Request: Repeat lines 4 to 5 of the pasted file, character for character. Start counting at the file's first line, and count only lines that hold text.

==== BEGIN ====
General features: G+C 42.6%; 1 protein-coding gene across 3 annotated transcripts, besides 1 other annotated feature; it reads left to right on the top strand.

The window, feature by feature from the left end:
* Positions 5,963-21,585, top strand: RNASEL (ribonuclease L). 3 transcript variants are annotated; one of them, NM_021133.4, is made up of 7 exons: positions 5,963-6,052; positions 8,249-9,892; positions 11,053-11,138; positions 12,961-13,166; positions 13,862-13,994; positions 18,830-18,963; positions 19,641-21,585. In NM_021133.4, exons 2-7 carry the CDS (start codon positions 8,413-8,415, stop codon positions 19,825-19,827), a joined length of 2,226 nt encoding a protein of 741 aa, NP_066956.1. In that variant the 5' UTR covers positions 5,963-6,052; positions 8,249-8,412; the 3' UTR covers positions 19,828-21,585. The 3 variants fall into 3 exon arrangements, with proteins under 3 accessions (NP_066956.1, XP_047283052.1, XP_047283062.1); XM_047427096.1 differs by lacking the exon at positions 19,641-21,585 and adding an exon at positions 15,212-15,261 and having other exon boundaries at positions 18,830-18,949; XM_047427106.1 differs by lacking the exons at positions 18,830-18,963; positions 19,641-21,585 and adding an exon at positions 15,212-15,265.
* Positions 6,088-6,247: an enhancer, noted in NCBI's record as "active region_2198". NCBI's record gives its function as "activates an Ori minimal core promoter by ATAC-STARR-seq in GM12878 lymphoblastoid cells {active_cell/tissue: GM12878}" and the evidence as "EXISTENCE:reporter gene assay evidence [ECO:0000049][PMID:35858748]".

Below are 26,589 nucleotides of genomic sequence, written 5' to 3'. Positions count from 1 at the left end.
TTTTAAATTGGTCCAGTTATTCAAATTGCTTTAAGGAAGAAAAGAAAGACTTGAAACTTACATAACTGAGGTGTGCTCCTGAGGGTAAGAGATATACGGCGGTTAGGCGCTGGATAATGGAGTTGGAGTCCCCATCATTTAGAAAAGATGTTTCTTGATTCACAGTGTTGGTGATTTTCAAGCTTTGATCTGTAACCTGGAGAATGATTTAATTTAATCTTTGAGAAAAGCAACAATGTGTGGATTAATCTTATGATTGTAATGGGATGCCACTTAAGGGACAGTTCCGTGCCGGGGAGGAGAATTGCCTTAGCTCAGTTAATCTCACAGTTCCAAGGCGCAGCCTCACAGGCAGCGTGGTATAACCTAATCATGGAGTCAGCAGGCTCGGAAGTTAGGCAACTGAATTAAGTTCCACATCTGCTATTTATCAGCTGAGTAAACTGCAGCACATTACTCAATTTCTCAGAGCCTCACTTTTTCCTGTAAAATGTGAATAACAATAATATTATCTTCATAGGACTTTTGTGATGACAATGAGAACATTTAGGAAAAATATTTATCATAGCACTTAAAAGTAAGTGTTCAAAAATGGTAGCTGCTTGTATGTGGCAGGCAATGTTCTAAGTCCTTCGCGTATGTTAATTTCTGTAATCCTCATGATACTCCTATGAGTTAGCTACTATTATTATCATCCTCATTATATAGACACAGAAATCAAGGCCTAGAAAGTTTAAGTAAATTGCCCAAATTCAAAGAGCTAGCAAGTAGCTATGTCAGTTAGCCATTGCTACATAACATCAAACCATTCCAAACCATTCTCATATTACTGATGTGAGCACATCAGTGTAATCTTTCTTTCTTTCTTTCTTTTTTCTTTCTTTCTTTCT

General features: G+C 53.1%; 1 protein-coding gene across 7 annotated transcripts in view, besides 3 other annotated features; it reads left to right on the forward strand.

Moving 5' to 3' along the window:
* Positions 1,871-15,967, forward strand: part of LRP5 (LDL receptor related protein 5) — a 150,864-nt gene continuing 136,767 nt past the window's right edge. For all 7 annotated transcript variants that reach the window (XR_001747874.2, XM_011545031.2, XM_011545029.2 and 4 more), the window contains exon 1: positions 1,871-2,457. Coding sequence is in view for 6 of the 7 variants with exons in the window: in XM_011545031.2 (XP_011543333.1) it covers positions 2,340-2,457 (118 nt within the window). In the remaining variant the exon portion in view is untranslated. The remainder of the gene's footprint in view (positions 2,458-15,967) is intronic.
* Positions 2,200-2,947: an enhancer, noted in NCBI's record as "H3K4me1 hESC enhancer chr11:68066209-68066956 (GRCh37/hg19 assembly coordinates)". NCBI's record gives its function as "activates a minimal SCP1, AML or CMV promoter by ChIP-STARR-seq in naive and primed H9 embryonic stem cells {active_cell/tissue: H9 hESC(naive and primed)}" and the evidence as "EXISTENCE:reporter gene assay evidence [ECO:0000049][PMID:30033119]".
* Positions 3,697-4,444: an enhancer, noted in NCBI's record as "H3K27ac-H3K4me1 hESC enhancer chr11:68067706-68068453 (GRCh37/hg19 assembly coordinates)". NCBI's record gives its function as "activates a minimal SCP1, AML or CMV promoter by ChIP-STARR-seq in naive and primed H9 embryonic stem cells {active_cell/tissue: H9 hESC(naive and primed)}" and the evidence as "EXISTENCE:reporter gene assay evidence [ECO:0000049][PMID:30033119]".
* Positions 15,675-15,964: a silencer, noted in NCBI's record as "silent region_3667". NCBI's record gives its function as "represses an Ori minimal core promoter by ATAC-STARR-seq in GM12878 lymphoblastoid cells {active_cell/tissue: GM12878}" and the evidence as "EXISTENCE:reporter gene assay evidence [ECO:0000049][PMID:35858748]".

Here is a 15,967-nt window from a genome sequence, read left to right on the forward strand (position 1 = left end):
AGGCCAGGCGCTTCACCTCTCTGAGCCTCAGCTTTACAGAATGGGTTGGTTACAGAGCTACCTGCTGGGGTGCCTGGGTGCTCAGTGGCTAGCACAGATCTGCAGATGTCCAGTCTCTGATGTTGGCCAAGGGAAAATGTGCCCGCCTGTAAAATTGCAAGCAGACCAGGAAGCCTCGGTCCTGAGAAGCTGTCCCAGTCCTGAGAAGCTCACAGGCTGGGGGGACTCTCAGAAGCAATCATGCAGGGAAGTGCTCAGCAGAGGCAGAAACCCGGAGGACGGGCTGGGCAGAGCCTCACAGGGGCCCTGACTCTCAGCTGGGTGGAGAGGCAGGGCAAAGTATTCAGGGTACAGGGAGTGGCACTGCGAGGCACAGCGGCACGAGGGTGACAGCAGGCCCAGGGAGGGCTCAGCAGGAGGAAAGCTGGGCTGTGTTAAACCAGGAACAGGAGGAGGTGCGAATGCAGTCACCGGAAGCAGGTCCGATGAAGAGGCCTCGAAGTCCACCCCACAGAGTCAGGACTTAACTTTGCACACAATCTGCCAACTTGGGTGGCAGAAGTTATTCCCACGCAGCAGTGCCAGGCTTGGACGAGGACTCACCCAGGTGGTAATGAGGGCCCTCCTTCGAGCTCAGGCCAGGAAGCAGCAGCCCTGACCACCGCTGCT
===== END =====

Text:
* Positions 6,088-6,247: an enhancer, noted in NCBI's record as "active region_2198". NCBI's record gives its function as "activates an Ori minimal core promoter by ATAC-STARR-seq in GM12878 lymphoblastoid cells {active_cell/tissue: GM12878}" and the evidence as "EXISTENCE:reporter gene assay evidence [ECO:0000049][PMID:35858748]".

Below are 26,589 nucleotides of genomic sequence, written 5' to 3'. Positions count from 1 at the left end.